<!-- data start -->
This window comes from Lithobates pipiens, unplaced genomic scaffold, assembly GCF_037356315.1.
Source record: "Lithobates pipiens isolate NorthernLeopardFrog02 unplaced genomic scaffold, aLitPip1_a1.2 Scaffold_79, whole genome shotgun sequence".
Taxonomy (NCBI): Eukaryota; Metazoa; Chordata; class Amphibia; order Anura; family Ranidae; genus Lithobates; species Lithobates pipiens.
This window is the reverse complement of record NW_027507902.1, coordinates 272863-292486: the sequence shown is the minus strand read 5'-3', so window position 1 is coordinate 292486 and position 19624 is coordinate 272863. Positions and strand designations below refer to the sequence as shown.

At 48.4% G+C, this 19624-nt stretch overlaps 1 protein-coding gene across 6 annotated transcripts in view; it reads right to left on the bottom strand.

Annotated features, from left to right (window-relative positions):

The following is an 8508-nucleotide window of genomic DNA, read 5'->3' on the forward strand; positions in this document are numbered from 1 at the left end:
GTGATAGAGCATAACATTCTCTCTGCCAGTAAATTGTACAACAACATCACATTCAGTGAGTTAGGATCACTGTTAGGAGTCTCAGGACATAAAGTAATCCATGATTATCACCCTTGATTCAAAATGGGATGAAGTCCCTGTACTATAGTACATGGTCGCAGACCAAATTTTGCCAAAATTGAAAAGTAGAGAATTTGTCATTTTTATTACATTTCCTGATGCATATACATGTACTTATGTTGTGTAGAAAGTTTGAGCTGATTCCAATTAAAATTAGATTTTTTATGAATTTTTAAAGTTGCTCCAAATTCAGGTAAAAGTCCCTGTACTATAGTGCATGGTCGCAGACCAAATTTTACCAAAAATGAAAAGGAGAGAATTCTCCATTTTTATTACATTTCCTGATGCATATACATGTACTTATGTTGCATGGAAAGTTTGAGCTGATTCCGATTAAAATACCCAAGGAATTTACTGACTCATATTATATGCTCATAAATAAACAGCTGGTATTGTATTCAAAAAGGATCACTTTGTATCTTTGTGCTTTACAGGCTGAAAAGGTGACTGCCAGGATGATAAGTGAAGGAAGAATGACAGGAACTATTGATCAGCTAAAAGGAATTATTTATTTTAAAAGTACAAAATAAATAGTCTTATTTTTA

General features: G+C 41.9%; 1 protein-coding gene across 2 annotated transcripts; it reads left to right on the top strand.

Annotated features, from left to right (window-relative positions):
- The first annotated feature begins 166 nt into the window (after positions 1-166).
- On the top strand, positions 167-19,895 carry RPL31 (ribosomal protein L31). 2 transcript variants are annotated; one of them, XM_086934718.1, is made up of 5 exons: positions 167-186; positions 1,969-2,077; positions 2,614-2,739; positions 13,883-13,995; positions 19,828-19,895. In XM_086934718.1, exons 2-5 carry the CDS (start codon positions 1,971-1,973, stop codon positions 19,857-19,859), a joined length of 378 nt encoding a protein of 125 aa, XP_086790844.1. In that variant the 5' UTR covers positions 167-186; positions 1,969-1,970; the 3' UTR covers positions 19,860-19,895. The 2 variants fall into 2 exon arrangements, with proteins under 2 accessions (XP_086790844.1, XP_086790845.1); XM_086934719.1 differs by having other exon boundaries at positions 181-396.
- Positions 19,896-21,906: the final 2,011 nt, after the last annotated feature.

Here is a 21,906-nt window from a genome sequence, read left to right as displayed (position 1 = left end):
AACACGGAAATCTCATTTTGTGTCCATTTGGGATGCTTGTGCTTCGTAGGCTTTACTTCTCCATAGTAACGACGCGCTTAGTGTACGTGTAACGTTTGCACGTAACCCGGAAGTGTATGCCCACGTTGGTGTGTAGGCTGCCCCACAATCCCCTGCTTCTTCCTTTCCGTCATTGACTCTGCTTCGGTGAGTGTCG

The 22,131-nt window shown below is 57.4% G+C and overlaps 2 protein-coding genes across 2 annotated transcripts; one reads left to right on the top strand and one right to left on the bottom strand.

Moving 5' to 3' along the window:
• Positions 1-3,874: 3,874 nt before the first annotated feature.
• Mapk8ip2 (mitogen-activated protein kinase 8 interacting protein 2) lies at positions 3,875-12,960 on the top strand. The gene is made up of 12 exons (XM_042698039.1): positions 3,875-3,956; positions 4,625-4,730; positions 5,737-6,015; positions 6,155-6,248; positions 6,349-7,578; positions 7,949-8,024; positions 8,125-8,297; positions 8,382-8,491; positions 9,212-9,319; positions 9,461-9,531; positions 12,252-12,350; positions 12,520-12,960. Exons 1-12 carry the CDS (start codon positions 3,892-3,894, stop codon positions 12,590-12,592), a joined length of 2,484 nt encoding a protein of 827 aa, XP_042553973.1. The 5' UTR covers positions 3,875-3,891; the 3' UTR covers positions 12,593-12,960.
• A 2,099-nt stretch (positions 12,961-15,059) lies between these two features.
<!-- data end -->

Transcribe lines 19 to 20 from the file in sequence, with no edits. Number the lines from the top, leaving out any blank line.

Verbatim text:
• Mapk8ip2 (mitogen-activated protein kinase 8 interacting protein 2) lies at positions 3,875-12,960 on the top strand. The gene is made up of 12 exons (XM_042698039.1): positions 3,875-3,956; positions 4,625-4,730; positions 5,737-6,015; positions 6,155-6,248; positions 6,349-7,578; positions 7,949-8,024; positions 8,125-8,297; positions 8,382-8,491; positions 9,212-9,319; positions 9,461-9,531; positions 12,252-12,350; positions 12,520-12,960. Exons 1-12 carry the CDS (start codon positions 3,892-3,894, stop codon positions 12,590-12,592), a joined length of 2,484 nt encoding a protein of 827 aa, XP_042553973.1. The 5' UTR covers positions 3,875-3,891; the 3' UTR covers positions 12,593-12,960.
• A 2,099-nt stretch (positions 12,961-15,059) lies between these two features.